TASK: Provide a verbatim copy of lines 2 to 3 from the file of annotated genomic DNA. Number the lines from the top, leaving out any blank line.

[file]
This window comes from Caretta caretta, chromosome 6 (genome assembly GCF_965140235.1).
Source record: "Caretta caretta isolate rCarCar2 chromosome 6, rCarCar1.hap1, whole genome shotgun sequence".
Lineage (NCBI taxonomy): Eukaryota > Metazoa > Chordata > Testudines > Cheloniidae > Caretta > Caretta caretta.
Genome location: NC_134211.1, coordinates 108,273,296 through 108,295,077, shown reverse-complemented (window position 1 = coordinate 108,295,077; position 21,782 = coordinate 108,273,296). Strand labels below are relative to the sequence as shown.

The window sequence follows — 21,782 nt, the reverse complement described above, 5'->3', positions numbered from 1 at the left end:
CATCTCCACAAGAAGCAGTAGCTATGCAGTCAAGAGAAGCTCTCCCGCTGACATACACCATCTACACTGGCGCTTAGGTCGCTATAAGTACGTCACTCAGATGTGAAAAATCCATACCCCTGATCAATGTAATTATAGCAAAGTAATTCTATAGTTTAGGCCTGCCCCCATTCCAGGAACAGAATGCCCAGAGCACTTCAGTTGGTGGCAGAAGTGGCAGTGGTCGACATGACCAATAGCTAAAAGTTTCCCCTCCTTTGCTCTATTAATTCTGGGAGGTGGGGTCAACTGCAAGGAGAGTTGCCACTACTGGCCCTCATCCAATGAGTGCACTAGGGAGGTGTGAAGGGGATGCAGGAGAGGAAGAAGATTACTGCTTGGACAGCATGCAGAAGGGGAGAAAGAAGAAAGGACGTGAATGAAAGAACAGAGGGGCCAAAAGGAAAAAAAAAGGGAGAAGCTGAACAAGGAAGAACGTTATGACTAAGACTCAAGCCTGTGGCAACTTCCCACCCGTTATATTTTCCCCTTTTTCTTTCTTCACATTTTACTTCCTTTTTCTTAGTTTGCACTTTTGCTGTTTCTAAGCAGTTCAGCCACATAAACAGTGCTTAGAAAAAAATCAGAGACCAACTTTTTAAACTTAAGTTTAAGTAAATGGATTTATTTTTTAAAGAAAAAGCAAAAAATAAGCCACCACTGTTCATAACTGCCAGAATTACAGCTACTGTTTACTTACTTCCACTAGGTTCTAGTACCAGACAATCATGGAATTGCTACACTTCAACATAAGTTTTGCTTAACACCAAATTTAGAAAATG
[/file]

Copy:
Source record: "Caretta caretta isolate rCarCar2 chromosome 6, rCarCar1.hap1, whole genome shotgun sequence".
Lineage (NCBI taxonomy): Eukaryota > Metazoa > Chordata > Testudines > Cheloniidae > Caretta > Caretta caretta.